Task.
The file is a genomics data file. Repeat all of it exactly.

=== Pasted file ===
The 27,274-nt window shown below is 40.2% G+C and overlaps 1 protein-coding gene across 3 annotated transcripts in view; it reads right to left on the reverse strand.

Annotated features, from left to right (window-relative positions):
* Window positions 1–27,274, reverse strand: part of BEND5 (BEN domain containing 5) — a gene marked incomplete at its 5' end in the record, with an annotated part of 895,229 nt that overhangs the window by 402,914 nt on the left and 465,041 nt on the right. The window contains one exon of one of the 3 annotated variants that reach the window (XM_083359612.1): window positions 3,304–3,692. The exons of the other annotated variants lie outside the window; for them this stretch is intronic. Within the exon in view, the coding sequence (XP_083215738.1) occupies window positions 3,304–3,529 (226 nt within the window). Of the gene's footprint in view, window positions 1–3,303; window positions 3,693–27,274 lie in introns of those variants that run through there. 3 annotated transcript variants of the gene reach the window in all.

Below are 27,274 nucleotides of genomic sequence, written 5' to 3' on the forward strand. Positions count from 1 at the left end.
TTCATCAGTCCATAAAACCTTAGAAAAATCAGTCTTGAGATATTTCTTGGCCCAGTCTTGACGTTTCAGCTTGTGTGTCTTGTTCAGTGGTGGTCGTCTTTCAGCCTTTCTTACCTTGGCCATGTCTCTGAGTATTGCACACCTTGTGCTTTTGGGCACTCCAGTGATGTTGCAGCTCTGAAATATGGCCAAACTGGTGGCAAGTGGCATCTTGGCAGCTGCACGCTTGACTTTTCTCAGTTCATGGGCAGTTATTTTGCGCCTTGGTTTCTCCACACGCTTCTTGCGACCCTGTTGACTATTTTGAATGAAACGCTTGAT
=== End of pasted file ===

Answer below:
The 27,274-nt window shown below is 40.2% G+C and overlaps 1 protein-coding gene across 3 annotated transcripts in view; it reads right to left on the reverse strand.

Annotated features, from left to right (window-relative positions):
* Window positions 1–27,274, reverse strand: part of BEND5 (BEN domain containing 5) — a gene marked incomplete at its 5' end in the record, with an annotated part of 895,229 nt that overhangs the window by 402,914 nt on the left and 465,041 nt on the right. The window contains one exon of one of the 3 annotated variants that reach the window (XM_083359612.1): window positions 3,304–3,692. The exons of the other annotated variants lie outside the window; for them this stretch is intronic. Within the exon in view, the coding sequence (XP_083215738.1) occupies window positions 3,304–3,529 (226 nt within the window). Of the gene's footprint in view, window positions 1–3,303; window positions 3,693–27,274 lie in introns of those variants that run through there. 3 annotated transcript variants of the gene reach the window in all.

Below are 27,274 nucleotides of genomic sequence, written 5' to 3' on the forward strand. Positions count from 1 at the left end.
TTCATCAGTCCATAAAACCTTAGAAAAATCAGTCTTGAGATATTTCTTGGCCCAGTCTTGACGTTTCAGCTTGTGTGTCTTGTTCAGTGGTGGTCGTCTTTCAGCCTTTCTTACCTTGGCCATGTCTCTGAGTATTGCACACCTTGTGCTTTTGGGCACTCCAGTGATGTTGCAGCTCTGAAATATGGCCAAACTGGTGGCAAGTGGCATCTTGGCAGCTGCACGCTTGACTTTTCTCAGTTCATGGGCAGTTATTTTGCGCCTTGGTTTCTCCACACGCTTCTTGCGACCCTGTTGACTATTTTGAATGAAACGCTTGAT